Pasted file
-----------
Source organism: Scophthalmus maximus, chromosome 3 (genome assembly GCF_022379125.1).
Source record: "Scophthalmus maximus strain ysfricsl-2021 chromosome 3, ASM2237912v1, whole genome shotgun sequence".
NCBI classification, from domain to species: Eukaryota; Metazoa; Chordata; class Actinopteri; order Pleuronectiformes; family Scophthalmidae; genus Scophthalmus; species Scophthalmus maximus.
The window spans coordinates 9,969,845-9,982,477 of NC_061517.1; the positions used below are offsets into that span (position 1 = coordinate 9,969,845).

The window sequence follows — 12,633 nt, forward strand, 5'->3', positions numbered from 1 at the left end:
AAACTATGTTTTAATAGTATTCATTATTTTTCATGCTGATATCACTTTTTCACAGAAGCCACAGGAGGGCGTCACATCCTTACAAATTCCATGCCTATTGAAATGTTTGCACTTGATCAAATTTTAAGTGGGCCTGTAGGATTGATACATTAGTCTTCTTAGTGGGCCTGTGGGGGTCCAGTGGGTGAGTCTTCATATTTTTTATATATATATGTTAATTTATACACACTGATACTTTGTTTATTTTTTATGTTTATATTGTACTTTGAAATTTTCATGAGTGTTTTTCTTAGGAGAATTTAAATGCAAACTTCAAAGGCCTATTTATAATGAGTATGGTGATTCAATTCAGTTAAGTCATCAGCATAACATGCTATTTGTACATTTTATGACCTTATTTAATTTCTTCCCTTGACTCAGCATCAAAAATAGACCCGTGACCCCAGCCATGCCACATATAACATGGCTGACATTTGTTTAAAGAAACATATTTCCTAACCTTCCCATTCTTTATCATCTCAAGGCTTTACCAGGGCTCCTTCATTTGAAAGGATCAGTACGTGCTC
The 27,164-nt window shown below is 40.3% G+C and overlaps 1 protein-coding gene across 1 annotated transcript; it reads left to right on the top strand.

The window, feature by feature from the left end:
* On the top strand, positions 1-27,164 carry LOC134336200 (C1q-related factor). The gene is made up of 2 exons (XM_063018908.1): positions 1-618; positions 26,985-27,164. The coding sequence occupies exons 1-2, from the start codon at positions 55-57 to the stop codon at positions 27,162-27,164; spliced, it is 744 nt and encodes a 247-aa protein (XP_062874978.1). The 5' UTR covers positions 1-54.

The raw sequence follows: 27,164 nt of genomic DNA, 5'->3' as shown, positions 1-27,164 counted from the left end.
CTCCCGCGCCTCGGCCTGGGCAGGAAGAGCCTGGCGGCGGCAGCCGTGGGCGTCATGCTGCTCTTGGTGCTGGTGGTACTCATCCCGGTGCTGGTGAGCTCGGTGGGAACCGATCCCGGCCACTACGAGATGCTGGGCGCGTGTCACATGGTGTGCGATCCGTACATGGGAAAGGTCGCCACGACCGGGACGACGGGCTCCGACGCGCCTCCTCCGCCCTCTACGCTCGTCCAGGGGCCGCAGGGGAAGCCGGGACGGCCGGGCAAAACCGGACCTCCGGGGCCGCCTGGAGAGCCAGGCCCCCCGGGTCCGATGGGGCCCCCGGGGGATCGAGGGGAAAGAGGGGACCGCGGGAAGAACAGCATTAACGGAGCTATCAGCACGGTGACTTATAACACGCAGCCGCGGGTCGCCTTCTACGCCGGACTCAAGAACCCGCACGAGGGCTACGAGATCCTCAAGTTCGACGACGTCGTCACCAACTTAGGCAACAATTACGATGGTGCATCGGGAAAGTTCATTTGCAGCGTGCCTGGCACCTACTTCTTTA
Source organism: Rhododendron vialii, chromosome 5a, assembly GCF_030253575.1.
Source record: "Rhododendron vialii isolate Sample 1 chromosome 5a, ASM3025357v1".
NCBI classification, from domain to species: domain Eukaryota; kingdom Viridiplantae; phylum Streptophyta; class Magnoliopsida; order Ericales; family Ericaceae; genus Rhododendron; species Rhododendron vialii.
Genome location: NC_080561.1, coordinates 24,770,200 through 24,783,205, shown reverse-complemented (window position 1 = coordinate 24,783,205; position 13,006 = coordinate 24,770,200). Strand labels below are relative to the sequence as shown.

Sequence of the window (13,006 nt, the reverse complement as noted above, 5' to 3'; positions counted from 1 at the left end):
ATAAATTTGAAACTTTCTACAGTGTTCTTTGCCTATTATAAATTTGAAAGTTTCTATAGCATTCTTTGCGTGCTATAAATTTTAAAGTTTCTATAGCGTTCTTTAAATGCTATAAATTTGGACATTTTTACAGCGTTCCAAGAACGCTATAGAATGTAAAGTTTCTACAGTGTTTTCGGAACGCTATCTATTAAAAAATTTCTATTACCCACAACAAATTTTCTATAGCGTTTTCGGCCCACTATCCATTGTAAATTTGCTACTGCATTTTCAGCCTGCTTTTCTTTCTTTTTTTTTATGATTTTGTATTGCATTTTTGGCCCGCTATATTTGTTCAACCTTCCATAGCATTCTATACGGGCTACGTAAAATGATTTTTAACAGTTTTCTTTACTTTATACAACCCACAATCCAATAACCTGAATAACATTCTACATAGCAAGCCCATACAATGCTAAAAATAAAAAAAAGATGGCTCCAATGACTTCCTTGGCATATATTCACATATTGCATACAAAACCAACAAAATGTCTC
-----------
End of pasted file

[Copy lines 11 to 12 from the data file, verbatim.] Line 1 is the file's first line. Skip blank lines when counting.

CTCCCGCGCCTCGGCCTGGGCAGGAAGAGCCTGGCGGCGGCAGCCGTGGGCGTCATGCTGCTCTTGGTGCTGGTGGTACTCATCCCGGTGCTGGTGAGCTCGGTGGGAACCGATCCCGGCCACTACGAGATGCTGGGCGCGTGTCACATGGTGTGCGATCCGTACATGGGAAAGGTCGCCACGACCGGGACGACGGGCTCCGACGCGCCTCCTCCGCCCTCTACGCTCGTCCAGGGGCCGCAGGGGAAGCCGGGACGGCCGGGCAAAACCGGACCTCCGGGGCCGCCTGGAGAGCCAGGCCCCCCGGGTCCGATGGGGCCCCCGGGGGATCGAGGGGAAAGAGGGGACCGCGGGAAGAACAGCATTAACGGAGCTATCAGCACGGTGACTTATAACACGCAGCCGCGGGTCGCCTTCTACGCCGGACTCAAGAACCCGCACGAGGGCTACGAGATCCTCAAGTTCGACGACGTCGTCACCAACTTAGGCAACAATTACGATGGTGCATCGGGAAAGTTCATTTGCAGCGTGCCTGGCACCTACTTCTTTA
Source organism: Rhododendron vialii, chromosome 5a, assembly GCF_030253575.1.